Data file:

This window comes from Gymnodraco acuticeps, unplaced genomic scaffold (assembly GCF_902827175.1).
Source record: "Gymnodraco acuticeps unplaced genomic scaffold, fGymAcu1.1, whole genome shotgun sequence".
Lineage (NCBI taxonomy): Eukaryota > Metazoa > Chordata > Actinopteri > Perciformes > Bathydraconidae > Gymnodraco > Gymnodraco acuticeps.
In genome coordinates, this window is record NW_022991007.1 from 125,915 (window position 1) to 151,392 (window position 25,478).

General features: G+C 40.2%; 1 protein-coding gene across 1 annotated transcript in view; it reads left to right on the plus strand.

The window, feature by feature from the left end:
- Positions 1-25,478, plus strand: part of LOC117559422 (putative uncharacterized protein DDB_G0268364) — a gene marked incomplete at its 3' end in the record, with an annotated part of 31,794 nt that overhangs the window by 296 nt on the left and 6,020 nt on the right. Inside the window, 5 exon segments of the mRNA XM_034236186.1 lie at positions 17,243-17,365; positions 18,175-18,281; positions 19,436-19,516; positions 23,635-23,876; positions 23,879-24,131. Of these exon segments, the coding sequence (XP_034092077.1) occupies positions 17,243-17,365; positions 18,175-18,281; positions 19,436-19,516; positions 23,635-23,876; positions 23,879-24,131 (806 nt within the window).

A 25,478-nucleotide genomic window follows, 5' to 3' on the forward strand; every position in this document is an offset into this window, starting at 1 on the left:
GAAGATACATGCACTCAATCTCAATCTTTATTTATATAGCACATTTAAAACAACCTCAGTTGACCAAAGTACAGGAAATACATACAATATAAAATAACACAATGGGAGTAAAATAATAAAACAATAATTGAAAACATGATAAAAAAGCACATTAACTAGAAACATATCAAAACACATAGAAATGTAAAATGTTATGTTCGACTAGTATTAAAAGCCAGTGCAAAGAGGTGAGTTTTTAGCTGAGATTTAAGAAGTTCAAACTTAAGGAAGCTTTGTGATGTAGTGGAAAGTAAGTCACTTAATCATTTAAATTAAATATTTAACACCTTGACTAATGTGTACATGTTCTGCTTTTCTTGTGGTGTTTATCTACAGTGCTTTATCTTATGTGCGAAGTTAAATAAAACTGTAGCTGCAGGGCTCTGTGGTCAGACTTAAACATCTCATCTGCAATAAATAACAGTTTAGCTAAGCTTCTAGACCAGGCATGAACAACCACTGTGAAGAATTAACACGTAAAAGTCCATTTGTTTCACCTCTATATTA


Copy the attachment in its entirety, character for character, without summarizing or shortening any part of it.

This window comes from Gymnodraco acuticeps, unplaced genomic scaffold (assembly GCF_902827175.1).
Source record: "Gymnodraco acuticeps unplaced genomic scaffold, fGymAcu1.1, whole genome shotgun sequence".
Lineage (NCBI taxonomy): Eukaryota > Metazoa > Chordata > Actinopteri > Perciformes > Bathydraconidae > Gymnodraco > Gymnodraco acuticeps.
In genome coordinates, this window is record NW_022991007.1 from 125,915 (window position 1) to 151,392 (window position 25,478).

General features: G+C 40.2%; 1 protein-coding gene across 1 annotated transcript in view; it reads left to right on the plus strand.

The window, feature by feature from the left end:
- Positions 1-25,478, plus strand: part of LOC117559422 (putative uncharacterized protein DDB_G0268364) — a gene marked incomplete at its 3' end in the record, with an annotated part of 31,794 nt that overhangs the window by 296 nt on the left and 6,020 nt on the right. Inside the window, 5 exon segments of the mRNA XM_034236186.1 lie at positions 17,243-17,365; positions 18,175-18,281; positions 19,436-19,516; positions 23,635-23,876; positions 23,879-24,131. Of these exon segments, the coding sequence (XP_034092077.1) occupies positions 17,243-17,365; positions 18,175-18,281; positions 19,436-19,516; positions 23,635-23,876; positions 23,879-24,131 (806 nt within the window).

A 25,478-nucleotide genomic window follows, 5' to 3' on the forward strand; every position in this document is an offset into this window, starting at 1 on the left:
GAAGATACATGCACTCAATCTCAATCTTTATTTATATAGCACATTTAAAACAACCTCAGTTGACCAAAGTACAGGAAATACATACAATATAAAATAACACAATGGGAGTAAAATAATAAAACAATAATTGAAAACATGATAAAAAAGCACATTAACTAGAAACATATCAAAACACATAGAAATGTAAAATGTTATGTTCGACTAGTATTAAAAGCCAGTGCAAAGAGGTGAGTTTTTAGCTGAGATTTAAGAAGTTCAAACTTAAGGAAGCTTTGTGATGTAGTGGAAAGTAAGTCACTTAATCATTTAAATTAAATATTTAACACCTTGACTAATGTGTACATGTTCTGCTTTTCTTGTGGTGTTTATCTACAGTGCTTTATCTTATGTGCGAAGTTAAATAAAACTGTAGCTGCAGGGCTCTGTGGTCAGACTTAAACATCTCATCTGCAATAAATAACAGTTTAGCTAAGCTTCTAGACCAGGCATGAACAACCACTGTGAAGAATTAACACGTAAAAGTCCATTTGTTTCACCTCTATATTA